Biological Weapons and Genetic Science

This is the core page for the Bioweapons thinking.

The trigger for this thinking was an article in the New Scientist which outlined the consequences of a single point outbreak of Foot and Mouth disease. The consequences were enormous, and no-one was trying to spread the disease - just the opposite. (see Potential Effects for more information on this thought.).

Should someone be determined to spread an infective agent, whether to infect humans, animals or plants, the human, social, and economic effect would be incredible. The 1972 Biological weapons convention is still awaiting ratification. The problem at the moment is that the new President Bush doesn't want the stringent inspection proposals that would make it effective.

Attending a Genewatch Conference changed my thinking in two ways.

  1. Existing biological weapons are disastrous enough without any genetic modification. The delivery of anthrax, Plague or other virulent illness is in itself a sufficient threat. It is unlikely therefore that genetic modification will be used to enhance already deadly agents.
  2. Genetic technology can be, and is being used to develop a different class of threat.
    Examples of such are;
    1. fungi that consume polyurethane plastics;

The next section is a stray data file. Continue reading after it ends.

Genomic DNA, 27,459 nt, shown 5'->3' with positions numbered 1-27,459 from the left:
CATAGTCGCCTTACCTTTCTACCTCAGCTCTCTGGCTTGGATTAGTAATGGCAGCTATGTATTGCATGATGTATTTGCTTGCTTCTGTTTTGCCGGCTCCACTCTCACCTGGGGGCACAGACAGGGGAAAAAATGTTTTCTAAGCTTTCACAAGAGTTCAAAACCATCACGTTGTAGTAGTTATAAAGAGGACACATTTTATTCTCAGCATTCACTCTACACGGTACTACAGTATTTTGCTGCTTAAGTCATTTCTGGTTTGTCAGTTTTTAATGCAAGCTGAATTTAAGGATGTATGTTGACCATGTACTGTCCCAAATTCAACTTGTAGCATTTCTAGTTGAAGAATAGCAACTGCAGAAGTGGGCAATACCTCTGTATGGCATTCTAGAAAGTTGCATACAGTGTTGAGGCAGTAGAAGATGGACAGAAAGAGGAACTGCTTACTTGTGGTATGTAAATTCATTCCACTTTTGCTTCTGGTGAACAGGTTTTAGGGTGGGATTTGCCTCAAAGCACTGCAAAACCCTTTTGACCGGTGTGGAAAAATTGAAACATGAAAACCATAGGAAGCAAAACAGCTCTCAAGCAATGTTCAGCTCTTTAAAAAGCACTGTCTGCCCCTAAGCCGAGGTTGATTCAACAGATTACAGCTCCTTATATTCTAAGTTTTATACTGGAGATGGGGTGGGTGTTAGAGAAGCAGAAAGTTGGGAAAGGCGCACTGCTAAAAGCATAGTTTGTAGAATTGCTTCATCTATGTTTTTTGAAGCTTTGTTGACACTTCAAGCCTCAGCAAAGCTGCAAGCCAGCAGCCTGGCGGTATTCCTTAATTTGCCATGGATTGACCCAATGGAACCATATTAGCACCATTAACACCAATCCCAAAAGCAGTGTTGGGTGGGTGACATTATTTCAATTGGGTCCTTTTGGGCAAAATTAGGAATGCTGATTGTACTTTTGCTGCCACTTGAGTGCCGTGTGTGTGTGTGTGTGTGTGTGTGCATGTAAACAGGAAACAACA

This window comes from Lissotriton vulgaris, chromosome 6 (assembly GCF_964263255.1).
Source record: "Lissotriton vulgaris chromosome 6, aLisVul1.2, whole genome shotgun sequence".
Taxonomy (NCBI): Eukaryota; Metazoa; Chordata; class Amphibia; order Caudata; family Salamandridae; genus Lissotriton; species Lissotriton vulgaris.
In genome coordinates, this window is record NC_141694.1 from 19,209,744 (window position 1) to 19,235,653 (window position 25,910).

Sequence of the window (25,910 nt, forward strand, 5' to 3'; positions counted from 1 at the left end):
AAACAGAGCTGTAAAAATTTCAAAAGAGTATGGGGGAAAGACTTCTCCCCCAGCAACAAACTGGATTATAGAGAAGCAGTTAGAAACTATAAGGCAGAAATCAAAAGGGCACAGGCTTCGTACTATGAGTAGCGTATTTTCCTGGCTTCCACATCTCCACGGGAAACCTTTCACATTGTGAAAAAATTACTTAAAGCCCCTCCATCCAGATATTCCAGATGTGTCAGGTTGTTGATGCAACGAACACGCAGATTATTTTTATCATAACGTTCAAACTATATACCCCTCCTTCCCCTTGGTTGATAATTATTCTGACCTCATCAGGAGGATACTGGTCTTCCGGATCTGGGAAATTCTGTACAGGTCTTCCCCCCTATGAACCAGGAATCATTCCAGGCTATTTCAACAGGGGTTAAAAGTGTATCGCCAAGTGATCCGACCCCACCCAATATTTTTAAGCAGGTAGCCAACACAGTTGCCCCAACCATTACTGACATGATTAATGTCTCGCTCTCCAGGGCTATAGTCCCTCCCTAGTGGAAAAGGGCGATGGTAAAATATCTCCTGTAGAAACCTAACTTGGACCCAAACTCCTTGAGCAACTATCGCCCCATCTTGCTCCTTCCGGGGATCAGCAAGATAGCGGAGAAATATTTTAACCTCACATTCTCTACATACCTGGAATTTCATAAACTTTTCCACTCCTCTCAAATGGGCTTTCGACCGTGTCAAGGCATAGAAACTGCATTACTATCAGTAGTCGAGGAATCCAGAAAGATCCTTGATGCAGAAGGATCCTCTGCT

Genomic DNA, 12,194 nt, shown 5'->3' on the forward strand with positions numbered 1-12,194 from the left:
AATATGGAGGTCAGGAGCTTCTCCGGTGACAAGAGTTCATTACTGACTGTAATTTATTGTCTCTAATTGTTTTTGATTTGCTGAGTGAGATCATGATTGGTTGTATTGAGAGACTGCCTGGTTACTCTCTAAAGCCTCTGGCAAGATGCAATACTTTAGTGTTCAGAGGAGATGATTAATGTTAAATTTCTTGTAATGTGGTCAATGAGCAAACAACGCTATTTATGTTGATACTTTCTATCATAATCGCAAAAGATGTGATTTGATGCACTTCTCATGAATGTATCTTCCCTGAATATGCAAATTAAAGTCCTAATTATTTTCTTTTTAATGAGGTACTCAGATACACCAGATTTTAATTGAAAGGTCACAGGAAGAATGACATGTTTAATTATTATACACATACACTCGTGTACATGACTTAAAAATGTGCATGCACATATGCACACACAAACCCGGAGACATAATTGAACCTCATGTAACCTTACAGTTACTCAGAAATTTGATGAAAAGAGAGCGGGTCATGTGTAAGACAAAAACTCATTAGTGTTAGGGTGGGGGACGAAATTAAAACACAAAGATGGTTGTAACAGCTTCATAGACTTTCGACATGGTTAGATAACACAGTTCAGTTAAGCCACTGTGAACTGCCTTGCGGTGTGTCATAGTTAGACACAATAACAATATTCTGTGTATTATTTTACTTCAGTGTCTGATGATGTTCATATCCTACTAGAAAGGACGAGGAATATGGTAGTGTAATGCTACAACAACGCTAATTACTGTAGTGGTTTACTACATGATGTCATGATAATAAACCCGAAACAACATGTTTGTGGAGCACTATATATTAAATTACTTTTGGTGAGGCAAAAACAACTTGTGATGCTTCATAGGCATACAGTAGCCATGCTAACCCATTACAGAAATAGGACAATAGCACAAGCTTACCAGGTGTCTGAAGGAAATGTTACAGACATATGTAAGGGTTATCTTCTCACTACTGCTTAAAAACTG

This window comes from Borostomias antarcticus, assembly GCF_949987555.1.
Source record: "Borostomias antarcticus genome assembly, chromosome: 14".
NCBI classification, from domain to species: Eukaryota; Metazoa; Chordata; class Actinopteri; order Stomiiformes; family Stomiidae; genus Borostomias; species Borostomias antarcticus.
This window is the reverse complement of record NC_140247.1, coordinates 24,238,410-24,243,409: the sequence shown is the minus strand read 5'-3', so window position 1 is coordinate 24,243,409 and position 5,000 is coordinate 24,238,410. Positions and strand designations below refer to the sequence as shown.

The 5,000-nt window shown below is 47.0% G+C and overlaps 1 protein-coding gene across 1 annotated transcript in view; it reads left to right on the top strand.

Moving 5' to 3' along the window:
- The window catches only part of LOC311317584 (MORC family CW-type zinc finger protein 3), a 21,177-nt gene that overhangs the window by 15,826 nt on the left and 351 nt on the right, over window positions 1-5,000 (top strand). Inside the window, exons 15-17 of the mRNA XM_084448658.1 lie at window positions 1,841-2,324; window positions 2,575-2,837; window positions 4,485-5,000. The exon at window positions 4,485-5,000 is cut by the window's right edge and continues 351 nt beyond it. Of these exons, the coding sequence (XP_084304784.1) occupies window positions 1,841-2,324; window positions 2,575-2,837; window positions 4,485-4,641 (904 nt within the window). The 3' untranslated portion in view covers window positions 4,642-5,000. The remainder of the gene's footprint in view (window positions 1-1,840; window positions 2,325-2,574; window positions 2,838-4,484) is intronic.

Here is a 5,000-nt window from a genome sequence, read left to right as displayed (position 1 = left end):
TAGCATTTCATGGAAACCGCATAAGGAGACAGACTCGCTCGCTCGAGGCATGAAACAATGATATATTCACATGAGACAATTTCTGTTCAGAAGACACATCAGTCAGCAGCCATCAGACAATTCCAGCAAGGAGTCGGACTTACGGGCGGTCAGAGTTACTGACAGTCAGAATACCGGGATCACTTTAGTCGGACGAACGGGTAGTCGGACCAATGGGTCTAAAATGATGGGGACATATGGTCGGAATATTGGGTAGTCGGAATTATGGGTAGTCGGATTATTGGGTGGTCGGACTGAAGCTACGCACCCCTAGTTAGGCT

2. bacteria that change oil into crystalline material (great for jamming up the enemies machinery);
    3. bacteria that will clog filters;
    4. and fungi developed to destroy coca, poppy and cannabis plants (ready to use, in fact planned for last year, but untested on plants in the same family from other parts of the world).
    5. Stable bio regulators, to cause heart attacks and other biological responses.

Such agents are genetically engineered, and no evaluation of the environmental implications of using such agents has been carried out in the public arena.

Gene Watch Conference

"Biological Weapons and the New Genetics - avoiding the threat."
Friday 18th May 2001
Contributors:

Conference Index

Section 1: Biological Weapons and the New Genetics
a) Brief History: Dr. Brian Balmer – UCL
b) The Potential for abuse: Drs. Simon Whitby & Piers D. Millett
c) Response: Prof. Peter Biggs
d) Discussion chaired:Dr. Sue Mayer

Section 2: Verification & Compliance
a) What’s needed: Dr. Oliver Meier
b) Response: Dr. David Kelly
c) Discussion chaired by: Dr. Alistair Hay

Section 3: The Biological and Toxin Weapons Convention
a) Present status of the protocol to the BWTC: Dr Daniel Feakes (co authored with Jez Littlewood)
b) Response: Dr. Jeff Kipling
c) Discussion Chaired by: Prof. Julian Perry Robinson

Section 4: Additional Measures for Security
a) Beyond the protocol: Jan van Aken
b) What can the scientific and Medical Communities do?; Dr. Alistair Hay
c) Discussion chaired by Dr. Sue Mayer

Summing up by Prof. Julian Perry Robinson